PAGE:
A Few Days on the Vineyard

Judy’s and my boys, Josh, 17, and Max, 14, had just finished school with a few days left before having to report for their summer jobs. Judy and I thought that, as a family, it would be a great time to take a break. The boys agreed, so away we went. We are most fortunate in having all of the Cape and Islands so readily accessible for last minute planning.

The day before we departed was actually the first day of summer. It was hot and sunny and the ocean was flat calm. Passengers were numerous, but the ferry ride to Martha’s Vineyard was as smooth as riding on a cloud. It was very quiet and as the mainland of the Cape slipped away behind us, the perfectly still water stretched to the horizon in three directions. The scene was surreal and I could feel myself relaxing. We arrived in Oak Bluffs. I just love the whole setting of the steamship ferry pier across the road from the expansive Ocean Park. The gingerbread houses are like colorful pearls in a necklace around the great green park with the band gazebo.

So much of Martha’s Vineyard just seems to be laid out naturally to welcome visitors. The harbors are indicative of what you find in each area. Vineyard Haven Harbor is very wide with lighthouses on the eastern and western shores as you enter. Year-round, Vineyard Haven sees the most ferry traffic and Main Street is only one block from the harbor. Concentrated for visitors’ convenience is a marvelous selection of unique retail shops, galleries, and eateries.

The next opening in the shoreline is Oak Bluffs Harbor. Although smaller in size, it is easy to enter and well protected in rough weather. Architecturally fascinating, old-style summer homes and hotels abut the harbor, and the pier is sprinkled with visitor-oriented shops and open-air restaurants. Within two blocks of the harbor so many small businesses offer so much fun—what better village could be home to the magical Flying Horses Carousel?

Up island, you find Aquinnah, home to the Gay Head Lighthouse, the authentic fishing village of Menemsha, and the tiny harbor by the same name.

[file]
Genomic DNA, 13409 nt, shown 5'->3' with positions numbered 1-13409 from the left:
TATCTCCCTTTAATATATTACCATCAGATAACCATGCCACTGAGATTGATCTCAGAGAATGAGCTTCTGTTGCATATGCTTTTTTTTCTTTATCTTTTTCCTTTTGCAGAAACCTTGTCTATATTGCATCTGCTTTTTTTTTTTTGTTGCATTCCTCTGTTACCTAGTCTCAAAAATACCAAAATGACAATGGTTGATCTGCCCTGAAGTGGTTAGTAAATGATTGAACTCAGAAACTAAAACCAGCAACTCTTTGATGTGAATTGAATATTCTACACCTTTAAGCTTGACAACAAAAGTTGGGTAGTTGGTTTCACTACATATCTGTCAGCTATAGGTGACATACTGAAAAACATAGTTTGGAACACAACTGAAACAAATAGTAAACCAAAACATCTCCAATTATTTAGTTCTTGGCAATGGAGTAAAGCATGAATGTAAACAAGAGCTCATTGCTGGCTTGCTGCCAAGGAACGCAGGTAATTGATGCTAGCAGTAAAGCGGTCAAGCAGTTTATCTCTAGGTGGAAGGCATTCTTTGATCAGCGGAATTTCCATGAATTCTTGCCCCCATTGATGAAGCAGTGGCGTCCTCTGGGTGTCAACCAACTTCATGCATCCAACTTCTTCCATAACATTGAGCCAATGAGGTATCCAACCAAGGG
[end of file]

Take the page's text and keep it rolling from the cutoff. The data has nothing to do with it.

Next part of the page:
The entrance to Edgartown Harbor is classic with a lighthouse on your right and a private beach club on your left. The stately hotels and summer homes dot the shoreline and create a beautiful skyline along the expansive harbor. The shops, galleries, and eateries are all top-notch. It was Martha’s Vineyard Restaurant Week, and we were lucky to get the last table available at L’Etoile Restaurant, the best of the best.

By way of the On Time ferry, we visited Chappaquiddick to see my brother Mike and his wife, Cathy, at their summer home. Along with their nephew, Keaton Beams, we strolled to the bluff overlooking Katama Bay, all the while the boys tossing their football in a game of keep-away. Mike pointed out how the barrier beach break had widened and was in fact migrating eastward toward Wasque Point. As Mike and I admired the awesome beauty in his little corner of the world, we agreed that, “Where the land ends, LIFE begins.”

To contribute my fair share to the local economy, I did some shopping. I bought four hand-painted wall signs. For my wife, Judy, and Sam, her black Lab, I found, “LIFE’S DRAB WITHOUT A LAB.” Also, I found signs for three Cape Cod Life team members. Marianna Lynch was visiting her first-born grandchildren that week. Her son Ryan and daughter-in-law Eleanor had very recently begun their family with triplets. Marianna’s sign reads, “GRANDCHILDREN ARE GOD’S REWARD FOR NOT KILLING YOUR OWN KIDS.” This year, Liz Flynn was recognized by the MSPCA for her generous volunteer work. Liz’s sign reads, “THIS HOME IS BLESSED WITH LOVE, LAUGHTER, FRIENDSHIP, AND A CAT.” Finally, for the office wall of our ever-so-competent Associate Publisher and Editor, Susan Dewey, I found, “I’D AGREE WITH YOU, BUT THEN WE’D BOTH BE WRONG.”

Our trip to the Vineyard was relaxing, entertaining, and fun. May your summer be as well.

My Best,


Brian Shortsleeve, President and Publisher

P.S. Just as we were about to go to press, Editor Susan Dewey and Creative Director Chrissy Caskey showed me six potential cover photos for this issue. We finally chose the beautiful Rising Stars image that you see here. Susan surprised me by telling me at that point that my son, Josh, shot this photo last summer. What a proud moment for me! As we all know, summer days on Cape Cod have a way of shaping your life for years to come.


Brian Shortsleeve

Brian Shortsleeve is the President and Publisher of Cape Cod Life Publications.

Facebook Comments